We drove to Colorado last October to see my parents. In his dementia, my dad cast me in the role of his college roommate and took me on a tour of the basement. We stopped in front of a large photograph taken at his parents 50th wedding anniversary celebration, a photo of the whole clan. He pointed to my twenty year old face in the photograph and said, “Now, I don’t believe you ever met this one.” It was true. As I listened to his description, I had the overwhelming feeling that he was right. Later, I returned to the photograph and visited that version of myself. I thought, “I think dad’s right. I don’t believe I ever met this one.”

The months that followed set the stage for my flood-inspired-work-review. I’ve discovered that I am more apt to be kind, more given to the positives, than I was a decade ago. Evolution has softened me. Or, opened me.

I’m not alone in reaching back, in sifting through the evolutionary drunken stumble to the present. This pandemic era serves as a marker-in-time as well as a great disrupter of pattern and path. It has inspired many a life review among those in my circle. Together, we ask the questions that have no answers, Quinn’s big three: Who am I? Where am I going? What is mine to do?

There are no answers but from time-to-time it’s necessary to ask.

There’s a fourth question that kept Quinn in stitches every time I asked it. What’s it all about? He’d howl and snicker and snort whenever the question came up. I am now the age he was when that younger version of me sat in his study and wrinkled my brow, disconcerted at his hearty laugh. Now, I know without doubt what’s so funny. I find myself laughing to tears when I hear the un-answerable-fourth-question. It’s about what you make of it as your illusion drops away in the course of your own personal evolution.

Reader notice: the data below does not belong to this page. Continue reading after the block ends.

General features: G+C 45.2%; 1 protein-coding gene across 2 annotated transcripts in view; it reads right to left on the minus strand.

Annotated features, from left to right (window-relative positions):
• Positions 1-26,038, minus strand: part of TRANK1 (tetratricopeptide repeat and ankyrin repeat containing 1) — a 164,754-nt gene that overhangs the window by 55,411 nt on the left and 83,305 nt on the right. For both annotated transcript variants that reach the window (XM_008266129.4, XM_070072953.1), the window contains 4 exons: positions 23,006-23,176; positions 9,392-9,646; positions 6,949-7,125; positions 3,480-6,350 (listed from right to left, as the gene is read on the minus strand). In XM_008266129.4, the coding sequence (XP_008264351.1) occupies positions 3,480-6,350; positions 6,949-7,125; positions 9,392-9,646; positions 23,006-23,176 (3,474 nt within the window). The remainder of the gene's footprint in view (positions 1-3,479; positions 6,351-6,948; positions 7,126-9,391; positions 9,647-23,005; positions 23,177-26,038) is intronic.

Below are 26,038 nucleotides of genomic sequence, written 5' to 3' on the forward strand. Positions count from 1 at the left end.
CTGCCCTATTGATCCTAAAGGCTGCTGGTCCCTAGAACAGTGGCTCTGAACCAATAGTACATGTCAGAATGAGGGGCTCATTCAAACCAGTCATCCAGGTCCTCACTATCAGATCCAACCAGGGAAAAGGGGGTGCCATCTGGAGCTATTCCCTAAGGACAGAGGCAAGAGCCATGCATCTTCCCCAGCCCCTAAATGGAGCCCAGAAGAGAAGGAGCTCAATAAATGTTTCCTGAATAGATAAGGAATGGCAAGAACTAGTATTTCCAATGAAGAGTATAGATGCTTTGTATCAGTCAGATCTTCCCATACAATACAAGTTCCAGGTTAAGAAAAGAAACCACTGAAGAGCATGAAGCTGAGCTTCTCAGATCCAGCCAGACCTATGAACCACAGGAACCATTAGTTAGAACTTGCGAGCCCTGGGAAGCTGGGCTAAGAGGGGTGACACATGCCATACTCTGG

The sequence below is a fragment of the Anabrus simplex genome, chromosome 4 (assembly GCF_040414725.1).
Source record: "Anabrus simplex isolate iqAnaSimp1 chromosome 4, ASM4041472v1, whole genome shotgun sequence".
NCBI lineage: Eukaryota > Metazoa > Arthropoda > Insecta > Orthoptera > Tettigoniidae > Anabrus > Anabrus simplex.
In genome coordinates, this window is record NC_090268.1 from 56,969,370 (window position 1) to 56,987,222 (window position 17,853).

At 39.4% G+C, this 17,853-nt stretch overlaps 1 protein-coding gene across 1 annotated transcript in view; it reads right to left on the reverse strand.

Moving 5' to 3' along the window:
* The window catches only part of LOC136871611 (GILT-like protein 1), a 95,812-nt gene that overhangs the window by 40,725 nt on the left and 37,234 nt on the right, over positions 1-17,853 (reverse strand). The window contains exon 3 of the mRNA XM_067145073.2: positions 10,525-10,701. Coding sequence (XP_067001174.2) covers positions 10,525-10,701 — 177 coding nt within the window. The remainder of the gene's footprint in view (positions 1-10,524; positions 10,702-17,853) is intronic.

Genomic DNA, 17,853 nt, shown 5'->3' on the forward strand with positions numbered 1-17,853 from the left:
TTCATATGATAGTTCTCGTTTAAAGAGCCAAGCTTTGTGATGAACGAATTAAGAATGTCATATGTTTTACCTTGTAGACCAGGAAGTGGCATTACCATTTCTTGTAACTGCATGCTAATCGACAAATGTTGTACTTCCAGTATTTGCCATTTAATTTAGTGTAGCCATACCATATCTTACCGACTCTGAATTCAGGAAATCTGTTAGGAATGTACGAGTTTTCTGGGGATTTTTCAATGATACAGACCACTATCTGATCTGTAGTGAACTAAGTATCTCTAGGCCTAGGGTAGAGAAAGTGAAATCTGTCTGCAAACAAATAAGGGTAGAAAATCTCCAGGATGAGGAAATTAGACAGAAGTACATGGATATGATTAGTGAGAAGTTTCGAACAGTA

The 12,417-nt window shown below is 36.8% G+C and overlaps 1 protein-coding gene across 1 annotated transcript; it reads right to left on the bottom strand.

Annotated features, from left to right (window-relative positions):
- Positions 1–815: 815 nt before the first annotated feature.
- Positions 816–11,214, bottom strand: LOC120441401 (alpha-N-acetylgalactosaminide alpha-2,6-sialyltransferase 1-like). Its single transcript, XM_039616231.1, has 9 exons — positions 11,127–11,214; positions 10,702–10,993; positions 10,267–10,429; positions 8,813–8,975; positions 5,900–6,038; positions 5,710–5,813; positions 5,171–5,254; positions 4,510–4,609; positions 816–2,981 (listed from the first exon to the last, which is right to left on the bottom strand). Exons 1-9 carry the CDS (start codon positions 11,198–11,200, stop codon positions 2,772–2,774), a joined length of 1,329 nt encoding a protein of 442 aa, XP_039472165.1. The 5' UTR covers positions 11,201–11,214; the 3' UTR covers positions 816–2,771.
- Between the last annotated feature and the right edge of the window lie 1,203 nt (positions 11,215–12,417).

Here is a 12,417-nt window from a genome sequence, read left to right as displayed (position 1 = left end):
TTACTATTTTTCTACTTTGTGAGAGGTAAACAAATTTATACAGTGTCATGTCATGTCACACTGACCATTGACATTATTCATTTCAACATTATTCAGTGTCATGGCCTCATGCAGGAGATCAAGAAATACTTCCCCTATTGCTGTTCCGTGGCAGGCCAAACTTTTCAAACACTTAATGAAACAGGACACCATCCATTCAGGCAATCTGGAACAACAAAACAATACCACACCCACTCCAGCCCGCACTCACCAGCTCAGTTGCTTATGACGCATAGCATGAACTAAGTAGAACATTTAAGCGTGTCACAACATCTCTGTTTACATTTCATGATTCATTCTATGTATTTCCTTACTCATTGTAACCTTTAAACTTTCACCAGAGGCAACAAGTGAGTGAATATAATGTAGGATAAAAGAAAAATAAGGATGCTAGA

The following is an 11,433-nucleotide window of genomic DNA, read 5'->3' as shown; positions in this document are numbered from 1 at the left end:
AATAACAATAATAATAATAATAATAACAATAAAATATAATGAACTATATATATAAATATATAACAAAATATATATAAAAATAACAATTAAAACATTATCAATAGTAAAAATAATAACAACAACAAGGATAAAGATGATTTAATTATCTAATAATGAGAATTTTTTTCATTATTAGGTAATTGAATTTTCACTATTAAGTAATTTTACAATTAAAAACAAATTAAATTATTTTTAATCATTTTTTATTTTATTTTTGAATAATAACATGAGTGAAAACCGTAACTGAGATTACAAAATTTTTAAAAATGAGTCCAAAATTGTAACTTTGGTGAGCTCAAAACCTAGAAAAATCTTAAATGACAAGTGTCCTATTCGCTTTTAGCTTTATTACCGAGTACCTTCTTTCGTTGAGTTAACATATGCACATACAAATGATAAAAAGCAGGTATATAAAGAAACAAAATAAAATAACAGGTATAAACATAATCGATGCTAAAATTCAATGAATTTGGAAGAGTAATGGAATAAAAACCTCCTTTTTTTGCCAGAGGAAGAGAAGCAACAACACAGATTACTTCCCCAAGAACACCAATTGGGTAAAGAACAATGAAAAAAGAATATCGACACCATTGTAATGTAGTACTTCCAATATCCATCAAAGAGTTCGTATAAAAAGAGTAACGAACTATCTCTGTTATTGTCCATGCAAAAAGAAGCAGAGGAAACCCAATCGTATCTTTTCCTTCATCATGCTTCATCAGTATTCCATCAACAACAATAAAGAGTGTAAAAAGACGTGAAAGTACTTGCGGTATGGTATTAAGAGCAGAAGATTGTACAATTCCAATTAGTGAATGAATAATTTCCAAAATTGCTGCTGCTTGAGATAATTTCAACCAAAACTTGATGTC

What else?

read Kerri’s blog post about EVER EVOLVING

Prepare For The Jump [on DR Thursday]

On the upside, an in-studio-waterfall, after the shop-vac-a-go-go, the sodden-carpet-padding-removal, the baking-soda-ballet, amidst the-we-are-still-hunting-for-the-proper-gasket-to-stop-all-leaks-quest, an opportunity arises. It’s been awhile since I sat with my life’s work. It’s been awhile since I made time to stare at my paintings, each and every single one.

I confess that this year has been rife with artistic mourning. I have barely picked up a brush. I have sat in my studio like a visitor at a wake. I feel the emptiness as a loss and have asked myself the fear-question again and again, “Where did it go?”

One of my favorite books is Art & Fear. Recently, I flipped it open and read, “Your reach as a viewer is vastly greater than your reach as a maker. The art you experience may have originated a thousand miles away or a thousand years ago, but the art you can make is irrevocably bound to the times and places of your life. Limited by the very ground on which you stand.”